To Lift or Not to Lift
A beginner’s guide to the sport of powerlifting
Ben Denomme SPORTS EDITOR
Photo: Andrew Lloyd-Kuzik / U OF T IRONSPORTS CLUB.
Powerlifting is a sport known for its simplicity of concept, and for the intense dedication and strength its athletes show. When in competition, athletes will perform three lifts to test both their physical and mental endurance. These three lifts consist of the bench press, the squat, and the deadlift.
While the lifts are indeed simple in concept, performing them is a much different story. Firstly, there is the added difficulty of the competitor being judged on the quality of their lift. There are three appointed judges, all of which sit on a different side of the competitor. The head judge gives commands to the lifter, telling them when to begin lifting the bar and when to rack the weight. The other two judges, along with the head judge, assess the overall quality of the lift by looking at different aspects of the competitor when they are lifting. For example, during the squat, the competitor cannot move their feet after they have begun the lift, and they must hit the proper depth on the descent. Hitting depth simply means that the lifter has squatted far enough so that the hip joint is below the top of the knee.
If a competitor breaks any of the rules of lift they are performing, or does not follow the head judge’s commands, they will receive a no-lift. Of course, aspects of a lift like hitting depth on a squat or touching the chest on a bench press are often difficult for a judge to accurately assess, thus it may become subjective. To combat this subjectivity, each judge can award the lifter a white light (meaning the lift was good), or a red light (meaning the lift was not good). Two or three white lights mean that the lift was completed in a satisfactory manner.
Placing the competitors in a powerlifting competition is done using a mathematical operation called the Wilks score. The Wilks score considers both the mass of the lifter, and the total amount of weight they lifted over the three lifts.
While powerlifting may not draw crowds even close to the size of those for soccer or football, the fans that do show up are treated to an electrifying and intense display of sheer will. When a lifter steps up to a bar loaded with 4x their bodyweight and can pull it off the ground using nothing but pure strength and determination, the feeling is indescribable. It sounds almost like fantasy to say that a person weighing 220lbs was able to deadlift 927lbs during a World Raw Powerlifting Federation (WRPF) meet, but Cailer Woolam achieved this feat this past August.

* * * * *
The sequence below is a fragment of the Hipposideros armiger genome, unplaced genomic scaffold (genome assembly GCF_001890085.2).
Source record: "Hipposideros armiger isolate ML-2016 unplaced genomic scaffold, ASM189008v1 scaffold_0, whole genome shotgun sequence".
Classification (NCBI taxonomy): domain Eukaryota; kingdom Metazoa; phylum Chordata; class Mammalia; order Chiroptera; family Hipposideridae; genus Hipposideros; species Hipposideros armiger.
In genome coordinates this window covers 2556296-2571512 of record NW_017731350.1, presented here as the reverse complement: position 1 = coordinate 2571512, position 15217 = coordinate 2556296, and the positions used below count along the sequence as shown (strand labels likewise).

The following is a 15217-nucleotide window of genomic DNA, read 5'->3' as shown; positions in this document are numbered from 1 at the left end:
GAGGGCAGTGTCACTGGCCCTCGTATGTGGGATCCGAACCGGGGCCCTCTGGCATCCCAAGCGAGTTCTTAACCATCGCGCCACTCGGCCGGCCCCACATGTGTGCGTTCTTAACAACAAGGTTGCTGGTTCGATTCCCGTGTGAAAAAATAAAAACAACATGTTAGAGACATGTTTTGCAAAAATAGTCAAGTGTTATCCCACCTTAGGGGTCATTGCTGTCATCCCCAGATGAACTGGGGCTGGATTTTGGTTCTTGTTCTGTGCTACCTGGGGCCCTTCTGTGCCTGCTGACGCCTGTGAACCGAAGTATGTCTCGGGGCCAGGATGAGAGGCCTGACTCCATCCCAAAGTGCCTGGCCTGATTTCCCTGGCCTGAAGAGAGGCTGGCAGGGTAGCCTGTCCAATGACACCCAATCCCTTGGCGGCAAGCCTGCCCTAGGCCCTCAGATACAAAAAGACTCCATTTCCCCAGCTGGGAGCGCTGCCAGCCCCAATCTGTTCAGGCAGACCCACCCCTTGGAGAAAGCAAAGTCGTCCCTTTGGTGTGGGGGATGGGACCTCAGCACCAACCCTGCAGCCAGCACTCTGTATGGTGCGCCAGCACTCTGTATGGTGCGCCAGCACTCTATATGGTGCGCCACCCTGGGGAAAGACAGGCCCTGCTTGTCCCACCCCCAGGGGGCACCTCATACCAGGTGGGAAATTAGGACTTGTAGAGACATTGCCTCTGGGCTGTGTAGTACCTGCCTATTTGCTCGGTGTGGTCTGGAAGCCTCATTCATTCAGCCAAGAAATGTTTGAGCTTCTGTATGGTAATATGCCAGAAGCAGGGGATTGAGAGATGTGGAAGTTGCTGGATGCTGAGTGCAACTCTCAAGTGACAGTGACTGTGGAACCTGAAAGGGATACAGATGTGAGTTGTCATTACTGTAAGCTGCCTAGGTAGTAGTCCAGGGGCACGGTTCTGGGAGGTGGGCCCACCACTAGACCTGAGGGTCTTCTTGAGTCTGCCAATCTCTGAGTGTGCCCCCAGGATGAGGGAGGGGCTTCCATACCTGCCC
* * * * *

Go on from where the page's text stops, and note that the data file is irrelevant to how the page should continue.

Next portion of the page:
One of the best parts about going to a large university is that there is almost a guarantee that if more than one person likes something, it exists as a club. Thus, the University of Toronto (U of T) Ironsports club.
The Ironsports club was founded in 2012, on the principle that students should have easier access to strength sports. Both powerlifting and Olympic-style weightlifting are covered in the club’s repertoire, and there are meets, open training days, and seminars that cater to both sports. The training days exist so that the experienced powerlifters and weightlifters have the chance to coach the less-experienced, and the seminars provide all members with helpful tips on all things pertaining to the strength sports.
Perhaps the most exciting part about membership in the Ironsports club, is the ability to compete in the different meets held every year. For powerlifting, there is usually a bench press/push-pull meet in the fall semester, and a full three-lift meet in the winter semester. These meets are a chance to compete with the U of T’s best strength athletes, and all members are welcome to compete regardless of experience. Even if the thought of competing is frightening at first, just going to cheer on the lifters is a good way of participating.
University can be a daunting phenomenon, but so is a 400lb barbell lying on your shoulders. At first, even standing up with that much weight on your back can seem impossible, but with effort, practice, and dedication, squatting it for reps will be like child’s play. Failure is an inevitability in life, whether it is dropping a deadlift, or failing a test. However, as long as you can look back and understand that your failure is a chance to improve, deadlifting again will not scare you, and neither will that next test.